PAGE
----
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Dear Wendy

travel or settle down?

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This topic contains 25 replies, has 3 voices, and was last updated by avatar Kate 2 months ago.

Viewing 12 posts - 1 through 12 (of 26 total)
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  • #684160
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    shorttermnomad

    I’m almost in my mid 30s and having just finished another contracted role at home (in London) about 6 weeks ago I’m out of work now. I’ve been in this position many times before. Right now I’m trying to make a decision whether to stay in London and keep looking for work or go to a part of the world for 2-3 months that’s been on my heart and mind (S America). Having had four interviews in the past 6 weeks, all of which I felt I did well in but still no success for my effort despite coming very close to getting one of them, I was second choice (the one role I was very keen on). So I could just stay here and keep looking for work but to be honest my confidence is dented a bit after these setbacks. I feel I’m not as motivated after being unsuccessful.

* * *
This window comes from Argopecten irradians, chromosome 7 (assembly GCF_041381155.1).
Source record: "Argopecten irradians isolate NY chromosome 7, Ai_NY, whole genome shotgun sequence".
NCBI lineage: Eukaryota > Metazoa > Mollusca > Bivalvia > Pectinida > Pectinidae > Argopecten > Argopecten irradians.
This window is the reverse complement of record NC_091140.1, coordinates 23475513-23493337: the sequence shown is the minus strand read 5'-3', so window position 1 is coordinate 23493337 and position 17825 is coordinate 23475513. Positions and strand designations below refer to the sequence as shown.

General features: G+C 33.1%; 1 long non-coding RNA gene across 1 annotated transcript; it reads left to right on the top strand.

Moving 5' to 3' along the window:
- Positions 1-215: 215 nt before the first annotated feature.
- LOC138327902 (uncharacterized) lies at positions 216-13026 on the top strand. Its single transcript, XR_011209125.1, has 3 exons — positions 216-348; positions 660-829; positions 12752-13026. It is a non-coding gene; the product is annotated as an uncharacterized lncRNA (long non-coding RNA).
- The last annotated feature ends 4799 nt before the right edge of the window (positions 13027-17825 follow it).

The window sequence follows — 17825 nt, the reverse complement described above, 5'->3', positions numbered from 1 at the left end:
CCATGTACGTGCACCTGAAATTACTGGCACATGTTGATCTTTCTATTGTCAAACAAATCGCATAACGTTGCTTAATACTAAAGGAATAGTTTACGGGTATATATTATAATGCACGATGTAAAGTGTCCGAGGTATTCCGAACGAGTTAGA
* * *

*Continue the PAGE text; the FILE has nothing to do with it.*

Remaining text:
Why I’m hesitating though is because I’m afraid to have another break without working. I don’t want to harm my job prospects by having too many gaps. I guess it’s the usual concern of then finding work when I get back As I said I’m not a teacher or doctor or engineer where I could just walk into a job within a week. I’ve just done temp/contract positions for the civil service and some private organisations. At this age and stage of my life the feeling that I need to settle down with a permanent job/career, family etc. is obvious. Yet I have none of those things, no responsibilities as such. Here’s the thing though – I DO WANT those responsibilities but life for various reasons that hasn’t quite worked out for me in that way Been unlucky with love, not successful with pursuing a career. So what more can I do? I have emphasised on my CV that I am seeking a permanent job so at least it conveys the message that I am hard-working and determined to commit.

    So I guess I’m wondering what are my options? I feel I need to look elsewhere and think about doing something completely different but just not sure what and at my age I feel time is running out.

    #684166
    juliecatharine
    Juliecatharine